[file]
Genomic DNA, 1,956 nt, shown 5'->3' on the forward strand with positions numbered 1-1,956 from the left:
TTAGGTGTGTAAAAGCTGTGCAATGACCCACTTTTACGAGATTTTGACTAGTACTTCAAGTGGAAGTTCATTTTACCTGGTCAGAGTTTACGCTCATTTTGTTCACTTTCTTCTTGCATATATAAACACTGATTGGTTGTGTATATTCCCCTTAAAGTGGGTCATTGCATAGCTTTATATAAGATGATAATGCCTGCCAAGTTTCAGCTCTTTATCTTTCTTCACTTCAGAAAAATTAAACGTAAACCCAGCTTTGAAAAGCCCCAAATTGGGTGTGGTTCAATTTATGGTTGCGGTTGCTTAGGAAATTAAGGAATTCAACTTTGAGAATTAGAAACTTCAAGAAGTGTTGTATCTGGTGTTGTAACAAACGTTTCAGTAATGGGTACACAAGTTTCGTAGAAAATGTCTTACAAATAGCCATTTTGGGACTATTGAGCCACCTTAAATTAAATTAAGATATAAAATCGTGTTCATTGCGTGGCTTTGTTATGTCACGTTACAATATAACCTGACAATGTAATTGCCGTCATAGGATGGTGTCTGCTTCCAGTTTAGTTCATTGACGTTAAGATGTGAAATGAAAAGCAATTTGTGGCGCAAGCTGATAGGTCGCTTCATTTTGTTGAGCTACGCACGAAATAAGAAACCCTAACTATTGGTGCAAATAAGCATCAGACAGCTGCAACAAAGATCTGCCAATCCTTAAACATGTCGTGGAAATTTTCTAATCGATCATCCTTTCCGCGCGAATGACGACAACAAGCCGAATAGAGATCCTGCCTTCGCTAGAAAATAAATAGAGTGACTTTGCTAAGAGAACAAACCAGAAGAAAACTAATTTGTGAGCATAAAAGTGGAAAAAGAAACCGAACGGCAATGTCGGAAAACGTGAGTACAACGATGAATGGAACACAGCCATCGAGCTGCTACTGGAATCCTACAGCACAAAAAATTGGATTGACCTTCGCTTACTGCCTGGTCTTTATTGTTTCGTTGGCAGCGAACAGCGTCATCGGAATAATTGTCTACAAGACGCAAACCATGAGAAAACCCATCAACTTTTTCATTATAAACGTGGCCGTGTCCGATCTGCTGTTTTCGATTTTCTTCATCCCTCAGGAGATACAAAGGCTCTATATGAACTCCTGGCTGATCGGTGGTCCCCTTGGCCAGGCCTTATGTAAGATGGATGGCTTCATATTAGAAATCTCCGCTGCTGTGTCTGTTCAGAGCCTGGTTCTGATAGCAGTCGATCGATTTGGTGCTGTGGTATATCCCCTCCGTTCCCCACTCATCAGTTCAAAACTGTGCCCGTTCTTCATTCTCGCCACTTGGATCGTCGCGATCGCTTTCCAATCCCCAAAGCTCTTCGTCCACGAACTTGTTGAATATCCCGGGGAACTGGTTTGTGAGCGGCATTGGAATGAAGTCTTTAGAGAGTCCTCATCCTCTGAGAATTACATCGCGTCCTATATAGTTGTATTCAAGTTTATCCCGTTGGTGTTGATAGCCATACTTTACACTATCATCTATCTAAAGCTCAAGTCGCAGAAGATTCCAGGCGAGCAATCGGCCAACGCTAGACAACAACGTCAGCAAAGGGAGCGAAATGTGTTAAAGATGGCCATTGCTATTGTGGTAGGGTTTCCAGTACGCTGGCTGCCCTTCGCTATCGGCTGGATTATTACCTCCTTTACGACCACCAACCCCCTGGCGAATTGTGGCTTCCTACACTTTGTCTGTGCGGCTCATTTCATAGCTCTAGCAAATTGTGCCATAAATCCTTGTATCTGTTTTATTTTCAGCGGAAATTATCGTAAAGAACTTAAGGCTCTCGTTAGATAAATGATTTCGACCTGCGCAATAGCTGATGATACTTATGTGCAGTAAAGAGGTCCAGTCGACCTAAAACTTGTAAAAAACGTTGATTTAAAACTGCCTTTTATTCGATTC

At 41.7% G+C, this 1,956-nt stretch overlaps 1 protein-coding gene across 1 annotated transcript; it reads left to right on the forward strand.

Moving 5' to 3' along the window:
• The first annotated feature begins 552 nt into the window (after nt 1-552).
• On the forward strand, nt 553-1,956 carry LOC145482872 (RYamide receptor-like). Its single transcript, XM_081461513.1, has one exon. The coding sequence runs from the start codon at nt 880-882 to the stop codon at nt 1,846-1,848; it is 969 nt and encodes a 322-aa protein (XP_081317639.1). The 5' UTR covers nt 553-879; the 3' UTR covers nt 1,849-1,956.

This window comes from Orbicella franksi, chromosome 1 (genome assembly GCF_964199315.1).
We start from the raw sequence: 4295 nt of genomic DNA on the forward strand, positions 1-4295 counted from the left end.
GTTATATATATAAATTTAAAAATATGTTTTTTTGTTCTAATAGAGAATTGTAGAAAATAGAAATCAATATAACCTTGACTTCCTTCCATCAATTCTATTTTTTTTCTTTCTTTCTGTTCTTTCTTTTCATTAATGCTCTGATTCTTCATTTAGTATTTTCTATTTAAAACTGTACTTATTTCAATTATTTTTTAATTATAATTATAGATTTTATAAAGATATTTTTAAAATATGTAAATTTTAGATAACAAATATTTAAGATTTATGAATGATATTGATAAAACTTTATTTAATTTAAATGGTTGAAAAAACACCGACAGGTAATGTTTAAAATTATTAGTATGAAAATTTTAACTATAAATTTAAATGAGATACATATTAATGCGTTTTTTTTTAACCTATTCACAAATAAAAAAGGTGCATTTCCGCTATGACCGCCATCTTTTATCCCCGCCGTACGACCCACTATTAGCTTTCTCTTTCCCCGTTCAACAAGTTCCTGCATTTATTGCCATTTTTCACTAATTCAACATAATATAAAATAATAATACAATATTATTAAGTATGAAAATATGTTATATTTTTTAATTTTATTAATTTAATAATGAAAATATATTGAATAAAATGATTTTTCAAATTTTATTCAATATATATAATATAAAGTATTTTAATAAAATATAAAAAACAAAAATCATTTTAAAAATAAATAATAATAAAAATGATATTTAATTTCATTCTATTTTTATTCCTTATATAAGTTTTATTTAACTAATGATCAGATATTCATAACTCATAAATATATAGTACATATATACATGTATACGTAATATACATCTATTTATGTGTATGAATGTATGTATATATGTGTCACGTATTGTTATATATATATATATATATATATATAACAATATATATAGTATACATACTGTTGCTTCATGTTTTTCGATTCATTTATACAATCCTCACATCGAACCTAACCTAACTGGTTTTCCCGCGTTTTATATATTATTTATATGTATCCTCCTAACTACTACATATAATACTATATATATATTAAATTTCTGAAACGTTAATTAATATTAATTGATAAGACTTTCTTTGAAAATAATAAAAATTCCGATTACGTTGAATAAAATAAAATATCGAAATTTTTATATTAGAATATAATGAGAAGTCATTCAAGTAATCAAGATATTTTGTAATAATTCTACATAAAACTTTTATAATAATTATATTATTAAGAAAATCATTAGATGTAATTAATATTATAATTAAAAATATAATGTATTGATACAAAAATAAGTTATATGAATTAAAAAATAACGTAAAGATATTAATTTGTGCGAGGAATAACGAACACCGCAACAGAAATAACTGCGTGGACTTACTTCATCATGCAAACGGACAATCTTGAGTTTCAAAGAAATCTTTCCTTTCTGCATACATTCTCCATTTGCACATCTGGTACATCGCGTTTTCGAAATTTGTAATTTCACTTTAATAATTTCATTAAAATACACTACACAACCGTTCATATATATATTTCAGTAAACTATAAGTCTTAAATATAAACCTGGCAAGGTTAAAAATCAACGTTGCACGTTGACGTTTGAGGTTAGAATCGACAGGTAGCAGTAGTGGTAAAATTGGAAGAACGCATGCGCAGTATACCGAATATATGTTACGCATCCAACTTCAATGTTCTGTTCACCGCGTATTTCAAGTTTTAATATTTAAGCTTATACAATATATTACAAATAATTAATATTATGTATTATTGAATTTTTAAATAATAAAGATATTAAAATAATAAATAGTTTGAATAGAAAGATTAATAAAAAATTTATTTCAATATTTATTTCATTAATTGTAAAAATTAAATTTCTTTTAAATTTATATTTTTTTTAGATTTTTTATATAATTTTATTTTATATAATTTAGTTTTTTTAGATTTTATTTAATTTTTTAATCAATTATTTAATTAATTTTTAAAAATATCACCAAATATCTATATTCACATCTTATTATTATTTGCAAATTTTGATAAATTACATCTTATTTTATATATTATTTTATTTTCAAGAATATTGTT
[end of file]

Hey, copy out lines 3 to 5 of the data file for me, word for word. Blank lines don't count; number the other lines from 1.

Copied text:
At 41.7% G+C, this 1,956-nt stretch overlaps 1 protein-coding gene across 1 annotated transcript; it reads left to right on the forward strand.

Moving 5' to 3' along the window:
• The first annotated feature begins 552 nt into the window (after nt 1-552).